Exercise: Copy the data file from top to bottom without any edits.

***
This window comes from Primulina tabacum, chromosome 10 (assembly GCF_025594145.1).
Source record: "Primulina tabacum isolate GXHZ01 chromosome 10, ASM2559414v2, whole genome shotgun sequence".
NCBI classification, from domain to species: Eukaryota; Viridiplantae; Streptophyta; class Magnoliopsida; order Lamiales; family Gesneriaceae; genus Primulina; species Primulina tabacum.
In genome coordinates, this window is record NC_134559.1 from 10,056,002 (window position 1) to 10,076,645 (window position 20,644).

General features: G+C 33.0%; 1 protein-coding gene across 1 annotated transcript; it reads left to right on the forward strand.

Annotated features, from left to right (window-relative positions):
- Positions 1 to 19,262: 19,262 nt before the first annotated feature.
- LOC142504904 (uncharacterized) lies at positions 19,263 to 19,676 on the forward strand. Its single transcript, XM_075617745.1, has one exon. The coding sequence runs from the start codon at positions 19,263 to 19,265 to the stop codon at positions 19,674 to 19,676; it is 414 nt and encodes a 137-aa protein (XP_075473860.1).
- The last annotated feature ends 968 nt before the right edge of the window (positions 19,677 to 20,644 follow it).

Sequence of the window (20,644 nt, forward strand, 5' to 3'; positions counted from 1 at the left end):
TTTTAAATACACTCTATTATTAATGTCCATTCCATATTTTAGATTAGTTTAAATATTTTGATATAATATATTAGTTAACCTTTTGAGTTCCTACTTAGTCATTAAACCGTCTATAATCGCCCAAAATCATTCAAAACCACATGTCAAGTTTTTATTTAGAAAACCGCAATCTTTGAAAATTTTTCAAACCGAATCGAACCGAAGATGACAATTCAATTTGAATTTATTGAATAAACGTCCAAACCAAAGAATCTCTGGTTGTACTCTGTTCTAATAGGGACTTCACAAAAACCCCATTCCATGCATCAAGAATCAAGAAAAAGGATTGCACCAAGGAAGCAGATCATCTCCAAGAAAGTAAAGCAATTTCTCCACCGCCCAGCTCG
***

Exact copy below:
This window comes from Primulina tabacum, chromosome 10 (assembly GCF_025594145.1).
Source record: "Primulina tabacum isolate GXHZ01 chromosome 10, ASM2559414v2, whole genome shotgun sequence".
NCBI classification, from domain to species: Eukaryota; Viridiplantae; Streptophyta; class Magnoliopsida; order Lamiales; family Gesneriaceae; genus Primulina; species Primulina tabacum.
In genome coordinates, this window is record NC_134559.1 from 10,056,002 (window position 1) to 10,076,645 (window position 20,644).

General features: G+C 33.0%; 1 protein-coding gene across 1 annotated transcript; it reads left to right on the forward strand.

Annotated features, from left to right (window-relative positions):
- Positions 1 to 19,262: 19,262 nt before the first annotated feature.
- LOC142504904 (uncharacterized) lies at positions 19,263 to 19,676 on the forward strand. Its single transcript, XM_075617745.1, has one exon. The coding sequence runs from the start codon at positions 19,263 to 19,265 to the stop codon at positions 19,674 to 19,676; it is 414 nt and encodes a 137-aa protein (XP_075473860.1).
- The last annotated feature ends 968 nt before the right edge of the window (positions 19,677 to 20,644 follow it).

Sequence of the window (20,644 nt, forward strand, 5' to 3'; positions counted from 1 at the left end):
TTTTAAATACACTCTATTATTAATGTCCATTCCATATTTTAGATTAGTTTAAATATTTTGATATAATATATTAGTTAACCTTTTGAGTTCCTACTTAGTCATTAAACCGTCTATAATCGCCCAAAATCATTCAAAACCACATGTCAAGTTTTTATTTAGAAAACCGCAATCTTTGAAAATTTTTCAAACCGAATCGAACCGAAGATGACAATTCAATTTGAATTTATTGAATAAACGTCCAAACCAAAGAATCTCTGGTTGTACTCTGTTCTAATAGGGACTTCACAAAAACCCCATTCCATGCATCAAGAATCAAGAAAAAGGATTGCACCAAGGAAGCAGATCATCTCCAAGAAAGTAAAGCAATTTCTCCACCGCCCAGCTCG